Derik Hamilton-USA TODAY Sports

West Virginia receiver David Sills can’t make a catch in the end zone late during the final seconds of Sunday night’s 31-24 loss to Virginia Tech at FedEx Field.



LANDOVER, Md. — With months invested into a game that frittered away during the waning seconds, West Virginia resorted to finger-pointing.

Only this was self-blame.

David Sills spoke in a confessional whisper about dropping what could’ve been his third touchdown catch on the penultimate play.

Quarterback Will Grier lamented zipping the throw too low.

Defensive coordinator Tony Gibson faulted his ill-timed blitz for a 46-yard quarterback dash that Josh Jackson used to set up Virginia Tech’s go-ahead score.

Linebacker Al-Rasheed Benton acquitted Gibby for the blitz call by saying the defense should’ve executed nonetheless.

And head coach Dana Holgorsen, assessed an unsportsmanlike conduct that pushed his offense out of field-goal range in the third quarter, pleaded guilty.

BOXSCORE: Virginia Tech 31, West Virginia 24
NOTEBOOK: Jennings makes mark, Holgorsen flagged

The Mountaineers invariably will — and should — categorize Sunday night’s 31-24 loss as one that got away. They sizably outgained the Hokies by pilling up 592 yards, the second-most ever in a WVU loss, and ran an additional 17 plays.

Fourteen of those snaps transpired during the closing 1:55, after a missed kick by Virginia Tech’s Joey Slye kept it a one-score margin.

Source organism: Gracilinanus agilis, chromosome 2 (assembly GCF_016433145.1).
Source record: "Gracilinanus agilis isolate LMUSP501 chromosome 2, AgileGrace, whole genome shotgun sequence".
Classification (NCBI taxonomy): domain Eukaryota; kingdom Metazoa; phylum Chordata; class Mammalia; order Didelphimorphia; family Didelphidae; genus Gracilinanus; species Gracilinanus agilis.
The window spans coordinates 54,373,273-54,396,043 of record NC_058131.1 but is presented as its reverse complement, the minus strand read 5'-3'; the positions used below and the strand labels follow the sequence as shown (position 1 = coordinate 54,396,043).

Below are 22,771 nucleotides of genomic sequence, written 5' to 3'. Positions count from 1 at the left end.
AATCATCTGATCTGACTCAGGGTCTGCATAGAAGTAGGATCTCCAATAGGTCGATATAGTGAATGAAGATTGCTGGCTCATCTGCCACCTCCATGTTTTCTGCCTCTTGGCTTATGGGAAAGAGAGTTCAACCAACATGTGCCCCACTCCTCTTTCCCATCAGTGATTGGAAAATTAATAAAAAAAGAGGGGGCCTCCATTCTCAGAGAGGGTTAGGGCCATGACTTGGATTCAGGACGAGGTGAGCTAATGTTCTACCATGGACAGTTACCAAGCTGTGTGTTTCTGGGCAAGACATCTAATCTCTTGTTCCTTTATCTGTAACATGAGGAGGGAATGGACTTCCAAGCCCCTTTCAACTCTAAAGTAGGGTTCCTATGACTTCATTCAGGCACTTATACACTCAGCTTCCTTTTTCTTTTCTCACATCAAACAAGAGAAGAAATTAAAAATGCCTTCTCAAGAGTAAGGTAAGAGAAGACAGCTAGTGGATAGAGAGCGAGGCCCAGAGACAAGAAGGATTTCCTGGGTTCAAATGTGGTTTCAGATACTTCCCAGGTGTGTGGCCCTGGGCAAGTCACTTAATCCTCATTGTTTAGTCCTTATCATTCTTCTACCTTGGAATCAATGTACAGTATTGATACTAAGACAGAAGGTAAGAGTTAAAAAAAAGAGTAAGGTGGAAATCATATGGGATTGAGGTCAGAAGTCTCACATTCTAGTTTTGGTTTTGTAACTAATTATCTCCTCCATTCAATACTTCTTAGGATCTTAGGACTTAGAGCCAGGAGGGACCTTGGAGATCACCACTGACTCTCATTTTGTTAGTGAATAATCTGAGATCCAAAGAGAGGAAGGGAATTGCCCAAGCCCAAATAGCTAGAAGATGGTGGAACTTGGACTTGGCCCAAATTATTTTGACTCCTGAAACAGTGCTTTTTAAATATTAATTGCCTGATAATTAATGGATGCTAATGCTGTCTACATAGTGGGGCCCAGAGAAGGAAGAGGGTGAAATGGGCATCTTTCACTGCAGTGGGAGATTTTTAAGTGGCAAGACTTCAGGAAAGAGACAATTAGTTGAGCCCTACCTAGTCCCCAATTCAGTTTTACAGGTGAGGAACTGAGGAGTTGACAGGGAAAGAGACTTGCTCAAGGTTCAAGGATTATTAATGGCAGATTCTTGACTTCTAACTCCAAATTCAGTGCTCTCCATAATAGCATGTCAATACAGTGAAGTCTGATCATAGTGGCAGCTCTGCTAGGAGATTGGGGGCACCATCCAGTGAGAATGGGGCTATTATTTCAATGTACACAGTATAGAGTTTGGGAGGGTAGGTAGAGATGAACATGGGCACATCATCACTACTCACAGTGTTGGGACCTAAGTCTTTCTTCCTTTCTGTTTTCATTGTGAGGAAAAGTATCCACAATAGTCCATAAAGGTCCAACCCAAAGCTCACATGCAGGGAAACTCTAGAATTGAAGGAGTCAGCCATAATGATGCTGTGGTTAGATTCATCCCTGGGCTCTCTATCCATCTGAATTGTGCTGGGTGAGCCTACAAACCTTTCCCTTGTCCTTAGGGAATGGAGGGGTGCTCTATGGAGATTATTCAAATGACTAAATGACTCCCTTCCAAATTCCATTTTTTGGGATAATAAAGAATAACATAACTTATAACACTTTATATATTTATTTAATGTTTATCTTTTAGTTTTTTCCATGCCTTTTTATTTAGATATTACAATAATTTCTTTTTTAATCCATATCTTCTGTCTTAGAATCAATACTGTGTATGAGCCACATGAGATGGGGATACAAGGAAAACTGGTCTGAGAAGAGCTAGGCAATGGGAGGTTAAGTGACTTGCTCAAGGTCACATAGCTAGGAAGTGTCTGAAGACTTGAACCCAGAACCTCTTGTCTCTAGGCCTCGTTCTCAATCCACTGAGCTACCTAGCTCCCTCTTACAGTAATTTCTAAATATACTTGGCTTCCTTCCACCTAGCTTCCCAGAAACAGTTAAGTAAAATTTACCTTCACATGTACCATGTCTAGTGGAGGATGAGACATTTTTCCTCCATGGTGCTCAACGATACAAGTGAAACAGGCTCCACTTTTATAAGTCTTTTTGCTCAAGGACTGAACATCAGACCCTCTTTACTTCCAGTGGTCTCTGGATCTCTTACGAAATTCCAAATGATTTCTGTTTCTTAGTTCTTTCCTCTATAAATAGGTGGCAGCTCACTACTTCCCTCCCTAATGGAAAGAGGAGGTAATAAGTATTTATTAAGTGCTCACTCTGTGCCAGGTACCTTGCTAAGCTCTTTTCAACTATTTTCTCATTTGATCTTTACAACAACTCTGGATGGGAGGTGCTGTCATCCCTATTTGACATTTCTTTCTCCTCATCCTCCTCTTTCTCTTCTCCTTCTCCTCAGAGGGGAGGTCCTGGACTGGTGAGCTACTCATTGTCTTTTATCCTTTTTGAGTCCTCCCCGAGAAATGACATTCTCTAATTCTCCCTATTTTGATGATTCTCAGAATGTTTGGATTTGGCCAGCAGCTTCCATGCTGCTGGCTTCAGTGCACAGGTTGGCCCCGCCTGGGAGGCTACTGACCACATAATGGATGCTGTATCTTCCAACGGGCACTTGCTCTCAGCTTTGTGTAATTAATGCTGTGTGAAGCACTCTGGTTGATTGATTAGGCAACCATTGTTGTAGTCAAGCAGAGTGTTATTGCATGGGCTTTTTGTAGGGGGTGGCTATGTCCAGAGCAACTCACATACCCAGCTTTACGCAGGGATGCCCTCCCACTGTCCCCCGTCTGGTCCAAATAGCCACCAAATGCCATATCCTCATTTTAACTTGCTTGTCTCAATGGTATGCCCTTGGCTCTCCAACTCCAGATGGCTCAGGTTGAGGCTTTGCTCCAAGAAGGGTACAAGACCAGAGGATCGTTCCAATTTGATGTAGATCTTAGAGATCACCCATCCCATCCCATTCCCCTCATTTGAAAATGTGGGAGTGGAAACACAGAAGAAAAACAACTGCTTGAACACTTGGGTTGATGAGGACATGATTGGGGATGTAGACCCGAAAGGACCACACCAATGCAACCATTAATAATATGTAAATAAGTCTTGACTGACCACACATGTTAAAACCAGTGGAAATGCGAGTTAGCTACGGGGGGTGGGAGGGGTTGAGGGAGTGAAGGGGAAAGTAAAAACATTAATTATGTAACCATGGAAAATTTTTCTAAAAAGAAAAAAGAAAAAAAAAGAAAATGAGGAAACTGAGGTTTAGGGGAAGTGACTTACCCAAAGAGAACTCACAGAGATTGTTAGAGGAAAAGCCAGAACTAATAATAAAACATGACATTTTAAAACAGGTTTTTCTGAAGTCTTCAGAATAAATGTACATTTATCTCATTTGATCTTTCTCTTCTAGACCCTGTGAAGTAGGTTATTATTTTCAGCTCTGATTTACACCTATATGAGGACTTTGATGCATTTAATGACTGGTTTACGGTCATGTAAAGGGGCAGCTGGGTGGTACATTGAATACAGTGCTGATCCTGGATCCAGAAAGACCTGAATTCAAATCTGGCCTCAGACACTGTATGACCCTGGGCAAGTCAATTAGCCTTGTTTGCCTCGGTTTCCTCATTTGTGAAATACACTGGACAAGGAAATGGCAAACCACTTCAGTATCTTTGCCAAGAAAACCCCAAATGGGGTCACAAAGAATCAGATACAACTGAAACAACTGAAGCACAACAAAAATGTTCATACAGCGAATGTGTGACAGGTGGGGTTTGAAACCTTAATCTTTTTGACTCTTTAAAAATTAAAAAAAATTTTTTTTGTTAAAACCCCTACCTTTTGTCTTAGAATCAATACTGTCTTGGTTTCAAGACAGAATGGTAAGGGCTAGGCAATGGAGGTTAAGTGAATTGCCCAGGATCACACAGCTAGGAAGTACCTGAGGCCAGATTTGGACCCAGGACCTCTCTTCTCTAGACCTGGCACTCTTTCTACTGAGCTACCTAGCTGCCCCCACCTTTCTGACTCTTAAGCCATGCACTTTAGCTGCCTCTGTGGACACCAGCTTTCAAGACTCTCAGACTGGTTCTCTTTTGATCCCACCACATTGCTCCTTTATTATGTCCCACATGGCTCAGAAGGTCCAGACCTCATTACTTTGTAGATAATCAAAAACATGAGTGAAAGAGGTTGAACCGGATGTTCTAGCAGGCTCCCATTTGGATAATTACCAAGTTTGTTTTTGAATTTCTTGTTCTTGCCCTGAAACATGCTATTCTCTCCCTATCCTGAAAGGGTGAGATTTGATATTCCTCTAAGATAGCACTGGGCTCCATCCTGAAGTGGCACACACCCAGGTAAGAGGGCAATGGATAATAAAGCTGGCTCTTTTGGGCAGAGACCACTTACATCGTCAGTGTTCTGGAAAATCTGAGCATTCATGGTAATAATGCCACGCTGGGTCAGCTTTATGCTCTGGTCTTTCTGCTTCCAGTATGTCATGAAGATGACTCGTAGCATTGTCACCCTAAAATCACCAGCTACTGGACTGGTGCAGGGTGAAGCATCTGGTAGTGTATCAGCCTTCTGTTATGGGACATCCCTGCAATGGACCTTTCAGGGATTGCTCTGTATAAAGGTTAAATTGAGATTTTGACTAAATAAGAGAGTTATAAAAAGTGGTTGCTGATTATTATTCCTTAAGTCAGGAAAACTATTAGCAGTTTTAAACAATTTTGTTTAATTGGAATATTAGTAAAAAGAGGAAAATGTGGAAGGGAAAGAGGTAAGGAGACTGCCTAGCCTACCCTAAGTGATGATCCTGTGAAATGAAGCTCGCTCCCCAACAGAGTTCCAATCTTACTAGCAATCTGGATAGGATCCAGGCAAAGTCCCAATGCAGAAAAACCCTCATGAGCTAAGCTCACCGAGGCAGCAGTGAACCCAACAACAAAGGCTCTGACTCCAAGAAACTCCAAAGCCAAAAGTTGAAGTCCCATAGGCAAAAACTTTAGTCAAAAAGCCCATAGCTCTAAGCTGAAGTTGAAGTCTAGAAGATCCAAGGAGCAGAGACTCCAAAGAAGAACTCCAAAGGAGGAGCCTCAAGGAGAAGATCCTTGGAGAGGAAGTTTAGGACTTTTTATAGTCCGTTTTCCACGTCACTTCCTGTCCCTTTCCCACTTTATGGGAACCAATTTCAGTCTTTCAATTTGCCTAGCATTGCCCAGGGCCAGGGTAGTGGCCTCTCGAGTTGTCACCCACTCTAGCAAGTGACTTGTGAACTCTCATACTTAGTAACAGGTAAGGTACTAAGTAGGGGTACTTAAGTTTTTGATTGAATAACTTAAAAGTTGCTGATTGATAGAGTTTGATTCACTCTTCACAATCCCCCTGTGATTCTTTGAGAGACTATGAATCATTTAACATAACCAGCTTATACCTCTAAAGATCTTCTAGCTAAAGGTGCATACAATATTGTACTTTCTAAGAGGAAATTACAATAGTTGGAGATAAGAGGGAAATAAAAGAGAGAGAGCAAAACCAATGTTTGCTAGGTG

Down the field Grier & Company maneuvered, the new quarterback sporing the look of Moses and then hurdling a defender like Edwin Moses to pick up a first down. (“He’ll fight for that first down,” said offensive coordinator Jake Spavital. “There’s going to be some conversations about protecting himself in those situations, but he’s wanting to win.”)

Eventually the Mountaineers reached Virginia Tech’s 15-yard line, squeezed for time with 9 precious seconds remaining.

What happened next was a play Spavital said “devastated” Grier and Sills.

Sills ran to the middle of the end zone, jab-stepping away from a defender. And Grier, making a subtle slide in the pocket, found a lane to throw. He fired a shin-high pass that appeared accurate enough to force overtime, but Sills’ lunging attempt to scoop the throw didn’t pan out, and the ball ricocheted away.

“Will gave me a chance and I just didn’t make the play,” said Sills, whose nine catches more than doubled his career total. “He gave me a shot and I’ve got to make that play — bottom line. I’ve got to make that play for him, for my team and the fans.”

Grier didn’t let his receiver bear the burden, saying of the throw: “That’s one where I’d like to get it up a little bit more for him.”

Spavital wouldn’t let either player be indicted, stressing how nearly four hours of call-and-answer football presented multiple openings for the offense to better capitalize.

In the kind of high-risk, high-reward opener that left fans roaring, we saw a rivalry renewed to long-forgotten anxiety levels. It detracted very little that in typical Week 1 fashion, we also watched the fruits and foibles of two imperfect teams.

Losing it didn’t satisfy anyone on the Mountaineers side, yet by preaching self-accountability they struck the perfect response. That should serve them well as they re-inflate for the long season ahead.

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